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Comments (7)

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  1. While co-parenting can be challenging, parents who take that track are rewarded by providing their children with greater support and stability after a divorce. These important tips will help you be a better co-parent today and long into the future.

  2. Thank you, Ben. The Child-Centered Divorce Network strongly supports mediation for the very reason you mention, to get divorcing parents off to the best possible start, following divorce, on behalf of their kids. We love working with experienced professionals like you who are committed to guiding the way to a successful outcome.

  3. JOAN says:

    Sadly, while this article portrays the ideal situation for parents to co-parent. When dealing with a narcissistic ex, not only will none of this work but it will actually make things worse as the narcissist gets total control over the other parent.

    • Ben Stich says:

      Some of the suggestions in this article do represent the ideal, Joan. And as we all know there are real factors that make some of this exceedingly difficult. I think the take-away is to make decisions with the children’s best interest as the primary driver. Unfortunately, if one parent has some issues the other parent somehow needs to accept who their co-parenting partner is — good, bad and indifferent — and then make decisions that are good for the kids, even if it may not always feel good for you.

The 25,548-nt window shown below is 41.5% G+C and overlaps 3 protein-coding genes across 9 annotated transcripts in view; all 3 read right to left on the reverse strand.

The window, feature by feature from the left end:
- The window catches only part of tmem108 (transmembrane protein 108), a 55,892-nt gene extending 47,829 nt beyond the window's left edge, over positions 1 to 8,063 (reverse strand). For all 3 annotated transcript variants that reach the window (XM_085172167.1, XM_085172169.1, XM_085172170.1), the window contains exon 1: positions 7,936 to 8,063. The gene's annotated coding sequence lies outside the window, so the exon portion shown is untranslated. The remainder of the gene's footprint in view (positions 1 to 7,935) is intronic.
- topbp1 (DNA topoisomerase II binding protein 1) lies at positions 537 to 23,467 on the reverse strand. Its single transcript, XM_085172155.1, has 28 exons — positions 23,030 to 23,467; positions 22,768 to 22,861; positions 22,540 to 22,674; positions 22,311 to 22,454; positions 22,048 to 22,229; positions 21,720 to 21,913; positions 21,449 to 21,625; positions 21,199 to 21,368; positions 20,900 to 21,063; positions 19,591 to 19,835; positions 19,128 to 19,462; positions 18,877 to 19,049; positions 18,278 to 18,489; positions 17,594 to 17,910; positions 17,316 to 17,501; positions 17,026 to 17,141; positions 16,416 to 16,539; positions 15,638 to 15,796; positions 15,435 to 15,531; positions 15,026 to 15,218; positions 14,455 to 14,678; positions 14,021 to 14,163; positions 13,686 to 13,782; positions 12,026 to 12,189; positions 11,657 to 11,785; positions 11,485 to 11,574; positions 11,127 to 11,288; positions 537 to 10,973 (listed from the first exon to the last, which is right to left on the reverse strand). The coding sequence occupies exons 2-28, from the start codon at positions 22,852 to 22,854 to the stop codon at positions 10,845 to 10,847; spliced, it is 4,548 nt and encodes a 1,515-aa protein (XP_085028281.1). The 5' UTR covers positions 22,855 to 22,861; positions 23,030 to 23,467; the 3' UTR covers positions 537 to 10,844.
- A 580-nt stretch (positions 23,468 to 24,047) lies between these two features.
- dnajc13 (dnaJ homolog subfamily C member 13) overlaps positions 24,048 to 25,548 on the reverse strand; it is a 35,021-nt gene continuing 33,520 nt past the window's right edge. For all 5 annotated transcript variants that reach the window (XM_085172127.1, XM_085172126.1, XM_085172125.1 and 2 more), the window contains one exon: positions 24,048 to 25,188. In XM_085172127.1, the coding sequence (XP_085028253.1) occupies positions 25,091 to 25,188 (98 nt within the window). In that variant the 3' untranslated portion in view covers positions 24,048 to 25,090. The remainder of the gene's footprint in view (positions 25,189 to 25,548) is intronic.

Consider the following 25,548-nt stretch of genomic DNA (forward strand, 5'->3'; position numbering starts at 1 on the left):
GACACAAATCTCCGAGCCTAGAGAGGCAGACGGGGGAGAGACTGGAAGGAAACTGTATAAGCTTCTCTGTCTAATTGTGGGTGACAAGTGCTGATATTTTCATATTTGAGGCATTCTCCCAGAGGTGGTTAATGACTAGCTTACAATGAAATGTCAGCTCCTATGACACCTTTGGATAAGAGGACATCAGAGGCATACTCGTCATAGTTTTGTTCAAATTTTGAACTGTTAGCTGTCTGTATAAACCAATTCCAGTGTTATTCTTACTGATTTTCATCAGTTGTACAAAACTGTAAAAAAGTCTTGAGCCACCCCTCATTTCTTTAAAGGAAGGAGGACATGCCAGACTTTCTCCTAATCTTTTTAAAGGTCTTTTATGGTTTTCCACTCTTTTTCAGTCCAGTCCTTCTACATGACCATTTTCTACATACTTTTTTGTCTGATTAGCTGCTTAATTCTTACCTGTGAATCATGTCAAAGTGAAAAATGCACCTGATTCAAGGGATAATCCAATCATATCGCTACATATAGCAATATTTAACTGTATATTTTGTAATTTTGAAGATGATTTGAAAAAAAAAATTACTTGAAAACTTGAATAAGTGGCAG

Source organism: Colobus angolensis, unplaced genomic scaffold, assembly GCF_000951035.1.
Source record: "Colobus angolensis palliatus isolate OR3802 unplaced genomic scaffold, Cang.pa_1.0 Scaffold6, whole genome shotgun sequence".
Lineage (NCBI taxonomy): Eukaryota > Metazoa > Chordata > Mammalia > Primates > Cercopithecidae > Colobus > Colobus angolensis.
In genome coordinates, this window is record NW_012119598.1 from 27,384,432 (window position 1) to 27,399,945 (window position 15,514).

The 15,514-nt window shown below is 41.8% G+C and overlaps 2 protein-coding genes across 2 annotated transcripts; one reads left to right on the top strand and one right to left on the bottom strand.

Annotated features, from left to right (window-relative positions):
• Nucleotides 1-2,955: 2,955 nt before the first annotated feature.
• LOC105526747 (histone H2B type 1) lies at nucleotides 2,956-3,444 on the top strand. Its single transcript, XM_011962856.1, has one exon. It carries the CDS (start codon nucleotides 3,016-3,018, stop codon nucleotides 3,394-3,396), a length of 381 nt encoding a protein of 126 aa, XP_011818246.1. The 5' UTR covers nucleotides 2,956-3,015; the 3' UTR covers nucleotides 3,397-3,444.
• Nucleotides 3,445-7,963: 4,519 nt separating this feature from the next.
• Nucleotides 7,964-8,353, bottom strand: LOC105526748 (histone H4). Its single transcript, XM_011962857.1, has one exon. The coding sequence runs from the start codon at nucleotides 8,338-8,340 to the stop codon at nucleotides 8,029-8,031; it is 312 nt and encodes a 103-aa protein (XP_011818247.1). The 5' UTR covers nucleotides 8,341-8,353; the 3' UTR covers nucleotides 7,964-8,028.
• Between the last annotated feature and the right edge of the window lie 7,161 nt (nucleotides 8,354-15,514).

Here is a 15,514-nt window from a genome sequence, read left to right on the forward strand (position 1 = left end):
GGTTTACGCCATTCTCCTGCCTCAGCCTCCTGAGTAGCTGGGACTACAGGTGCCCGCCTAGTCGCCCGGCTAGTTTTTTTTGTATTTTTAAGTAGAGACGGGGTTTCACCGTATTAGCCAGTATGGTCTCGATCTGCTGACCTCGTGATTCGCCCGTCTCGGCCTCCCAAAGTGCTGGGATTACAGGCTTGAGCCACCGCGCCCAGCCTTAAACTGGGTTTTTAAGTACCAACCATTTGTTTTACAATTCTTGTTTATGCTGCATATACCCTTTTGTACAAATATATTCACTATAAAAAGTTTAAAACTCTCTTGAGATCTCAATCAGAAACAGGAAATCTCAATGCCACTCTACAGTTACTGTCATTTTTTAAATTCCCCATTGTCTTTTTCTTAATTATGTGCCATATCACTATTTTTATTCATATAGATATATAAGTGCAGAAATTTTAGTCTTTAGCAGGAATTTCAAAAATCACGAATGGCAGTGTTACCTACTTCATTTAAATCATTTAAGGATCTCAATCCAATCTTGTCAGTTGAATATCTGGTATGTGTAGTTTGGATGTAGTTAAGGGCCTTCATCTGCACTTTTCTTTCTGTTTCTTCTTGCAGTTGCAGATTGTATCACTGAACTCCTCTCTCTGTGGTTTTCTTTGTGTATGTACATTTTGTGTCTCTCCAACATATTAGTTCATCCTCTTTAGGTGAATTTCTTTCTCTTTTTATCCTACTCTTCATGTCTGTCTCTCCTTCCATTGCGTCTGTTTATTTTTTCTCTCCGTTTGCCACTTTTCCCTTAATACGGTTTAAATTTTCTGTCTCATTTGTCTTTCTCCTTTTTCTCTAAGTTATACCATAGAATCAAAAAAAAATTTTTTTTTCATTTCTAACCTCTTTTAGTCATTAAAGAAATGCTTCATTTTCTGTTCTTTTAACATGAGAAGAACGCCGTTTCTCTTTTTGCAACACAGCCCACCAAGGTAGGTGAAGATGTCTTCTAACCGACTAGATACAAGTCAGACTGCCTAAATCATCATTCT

I recently had the good fortune of observing a court-ordered high conflict divorce group with four couples. It is the 7th of nine sessions. One couple hadn’t even spoken in seven years and the others had great disdain for one another. They are what the courts consider frequent flyers. The group leaders were fabulous and the participants were applying the skills and strategies that were being taught — and everything was about the children, not about each other. Some of these folks are going to need ongoing professional support to maintain the positive momentum. I know as a fact that one or two think their partner is narcissistic — they are finding ways to work within those parameters (they are what they are) to follow some of the principles Rosalind advocates to improve the outcomes for their kids. It can be painful and stressful for the other parent, but better for the kids. It’s a tough balance.

      One caveat — if abuse, neglect or DV are part of the equation safety comes before anything.

  4. Sadly not all co-parents understand the consequences of their behaviors, especially as it affects their innocent children. In some cases we need special coaching skills to handle conflict or co-parents who don’t want to cooperate. But we can’t give up being good role models for our children. So we can’t resort to tactics that we know are likely to result in higher conflict and greater stress for the children. We need to learn ways to handle difficult co-parents in the most effective manner for our family dynamic. And yes, this isn’t always easy.

  5. Well said, Ben. Thanks for clarifying the intention behind cooperative co-parenting on behalf of our children.